Really? Every WebOS, BlackBerry, and Android phone today ships with Flash? I didn’t know that. (Not to mention Windows Mobile 7, phones with which aren’t shipping until “holidays 2010”, and which apparently aren’t going to ship with Flash.)

[From Jim Ray on the WebKit Mobile Browser Monoculture]

On the desktop Adobe had years to develop a Flash player to run properly on Mac OS X and Linux and failed. If they can’t provide a good implementation for more than one desktop platform how can they possibly provide a half-dozen or so mobile versions that aren’t dreadful?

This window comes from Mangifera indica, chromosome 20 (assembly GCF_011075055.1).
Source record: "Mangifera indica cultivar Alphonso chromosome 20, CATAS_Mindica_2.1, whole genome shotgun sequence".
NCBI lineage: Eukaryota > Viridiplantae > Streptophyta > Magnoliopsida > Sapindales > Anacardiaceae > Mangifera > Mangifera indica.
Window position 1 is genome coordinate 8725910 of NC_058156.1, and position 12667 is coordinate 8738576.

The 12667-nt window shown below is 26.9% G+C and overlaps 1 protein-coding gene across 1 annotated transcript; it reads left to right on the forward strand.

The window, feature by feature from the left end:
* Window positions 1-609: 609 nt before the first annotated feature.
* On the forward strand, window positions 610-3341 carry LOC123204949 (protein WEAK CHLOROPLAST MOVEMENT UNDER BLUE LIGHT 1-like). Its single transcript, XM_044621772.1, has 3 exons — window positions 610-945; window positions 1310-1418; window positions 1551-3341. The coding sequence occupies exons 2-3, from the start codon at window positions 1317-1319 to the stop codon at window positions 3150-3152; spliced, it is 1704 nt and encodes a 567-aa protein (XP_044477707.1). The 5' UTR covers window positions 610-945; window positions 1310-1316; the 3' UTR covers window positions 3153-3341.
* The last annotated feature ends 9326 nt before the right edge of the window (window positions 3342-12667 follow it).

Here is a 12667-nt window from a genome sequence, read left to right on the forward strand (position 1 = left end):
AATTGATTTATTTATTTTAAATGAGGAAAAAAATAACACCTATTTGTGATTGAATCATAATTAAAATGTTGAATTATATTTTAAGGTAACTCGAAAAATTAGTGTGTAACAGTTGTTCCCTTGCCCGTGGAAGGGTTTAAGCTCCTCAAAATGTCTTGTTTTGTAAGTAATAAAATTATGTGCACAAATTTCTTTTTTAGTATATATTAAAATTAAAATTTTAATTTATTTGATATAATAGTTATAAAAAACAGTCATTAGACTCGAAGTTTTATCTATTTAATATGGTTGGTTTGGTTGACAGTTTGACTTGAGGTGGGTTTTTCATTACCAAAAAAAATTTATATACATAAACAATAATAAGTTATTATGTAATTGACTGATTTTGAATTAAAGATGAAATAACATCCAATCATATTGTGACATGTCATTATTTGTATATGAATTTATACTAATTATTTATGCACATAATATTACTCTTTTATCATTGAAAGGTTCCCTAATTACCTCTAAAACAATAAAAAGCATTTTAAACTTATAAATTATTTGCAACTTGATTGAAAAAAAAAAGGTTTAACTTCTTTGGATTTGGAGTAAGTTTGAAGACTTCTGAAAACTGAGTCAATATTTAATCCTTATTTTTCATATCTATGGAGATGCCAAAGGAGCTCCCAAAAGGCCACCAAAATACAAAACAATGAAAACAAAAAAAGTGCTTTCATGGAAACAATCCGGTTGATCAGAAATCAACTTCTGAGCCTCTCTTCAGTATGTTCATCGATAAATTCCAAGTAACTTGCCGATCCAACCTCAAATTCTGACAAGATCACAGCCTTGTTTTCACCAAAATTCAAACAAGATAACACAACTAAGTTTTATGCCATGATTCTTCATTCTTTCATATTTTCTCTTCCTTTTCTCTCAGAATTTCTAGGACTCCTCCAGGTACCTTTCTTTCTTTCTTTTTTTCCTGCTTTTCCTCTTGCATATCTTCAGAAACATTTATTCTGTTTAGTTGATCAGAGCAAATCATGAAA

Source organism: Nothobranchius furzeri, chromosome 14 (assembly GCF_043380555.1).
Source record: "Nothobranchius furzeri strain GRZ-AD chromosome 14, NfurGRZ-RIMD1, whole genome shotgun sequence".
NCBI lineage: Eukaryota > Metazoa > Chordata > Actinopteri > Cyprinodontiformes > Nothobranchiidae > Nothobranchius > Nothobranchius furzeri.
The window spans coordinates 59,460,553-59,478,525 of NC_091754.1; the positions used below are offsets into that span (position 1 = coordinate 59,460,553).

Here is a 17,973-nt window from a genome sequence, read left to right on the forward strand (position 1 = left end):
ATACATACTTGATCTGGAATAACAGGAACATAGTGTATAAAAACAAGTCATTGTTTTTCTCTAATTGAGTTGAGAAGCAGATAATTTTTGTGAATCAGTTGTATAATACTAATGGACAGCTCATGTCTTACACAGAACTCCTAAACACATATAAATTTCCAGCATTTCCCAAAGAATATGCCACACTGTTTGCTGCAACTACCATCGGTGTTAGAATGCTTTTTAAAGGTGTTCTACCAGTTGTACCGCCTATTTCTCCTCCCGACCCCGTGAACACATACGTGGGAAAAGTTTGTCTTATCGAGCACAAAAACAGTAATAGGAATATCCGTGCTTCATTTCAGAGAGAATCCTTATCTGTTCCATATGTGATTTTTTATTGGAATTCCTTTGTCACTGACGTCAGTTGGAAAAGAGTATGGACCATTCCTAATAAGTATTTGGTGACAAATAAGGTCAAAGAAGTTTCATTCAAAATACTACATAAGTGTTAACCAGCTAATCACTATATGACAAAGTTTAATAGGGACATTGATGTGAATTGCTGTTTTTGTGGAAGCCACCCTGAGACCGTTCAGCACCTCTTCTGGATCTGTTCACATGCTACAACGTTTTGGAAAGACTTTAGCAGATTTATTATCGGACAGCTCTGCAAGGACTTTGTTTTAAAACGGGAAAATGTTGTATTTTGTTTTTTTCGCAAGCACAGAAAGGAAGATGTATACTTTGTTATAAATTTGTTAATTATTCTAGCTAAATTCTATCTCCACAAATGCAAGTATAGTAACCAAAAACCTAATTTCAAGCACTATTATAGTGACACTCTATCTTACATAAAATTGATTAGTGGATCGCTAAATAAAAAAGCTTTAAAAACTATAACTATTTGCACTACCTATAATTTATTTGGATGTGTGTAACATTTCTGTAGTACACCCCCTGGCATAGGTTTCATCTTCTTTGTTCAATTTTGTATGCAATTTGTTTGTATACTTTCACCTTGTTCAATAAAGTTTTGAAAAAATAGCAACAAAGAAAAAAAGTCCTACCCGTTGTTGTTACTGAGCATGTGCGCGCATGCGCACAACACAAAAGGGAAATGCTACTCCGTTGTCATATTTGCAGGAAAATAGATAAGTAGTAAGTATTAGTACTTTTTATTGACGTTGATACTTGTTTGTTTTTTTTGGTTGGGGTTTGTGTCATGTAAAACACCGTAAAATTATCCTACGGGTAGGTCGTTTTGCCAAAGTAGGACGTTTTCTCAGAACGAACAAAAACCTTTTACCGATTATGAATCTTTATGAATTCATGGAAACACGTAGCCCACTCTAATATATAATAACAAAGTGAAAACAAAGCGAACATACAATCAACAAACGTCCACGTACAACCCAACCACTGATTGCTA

Feb 12


Nearly six months old.

Feb 11

Chris Hudak

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Take your latest CGI of an improbably-hued accretion disk and shove it. I wanted to watch future or other-world parents ragging on their conflicted, rebellious teenaged offspring;


Caprica DVD
Jane Espenson

[From Down To Earth: An interview with Caprica Executive Producer Jane Espenson]

I’ve seen the first few episodes of this now, and it’s very good. Good enough that cancellation is inevitable I fear 🙁

Feb 11

What Do the Experts Say?

Ben Goertzel, Seth Baum, Ted Goertzel

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When will human-level AIs finally arrive? We don’t mean the narrow-AI software that already runs our trading systems, video games, battlebots and fraud detection systems. [From How Long Till Human-Level AI?]

It’s been RSN for a long time 😉

Feb 10

Insightful reporting based on interviews with current and former Microsoft employees: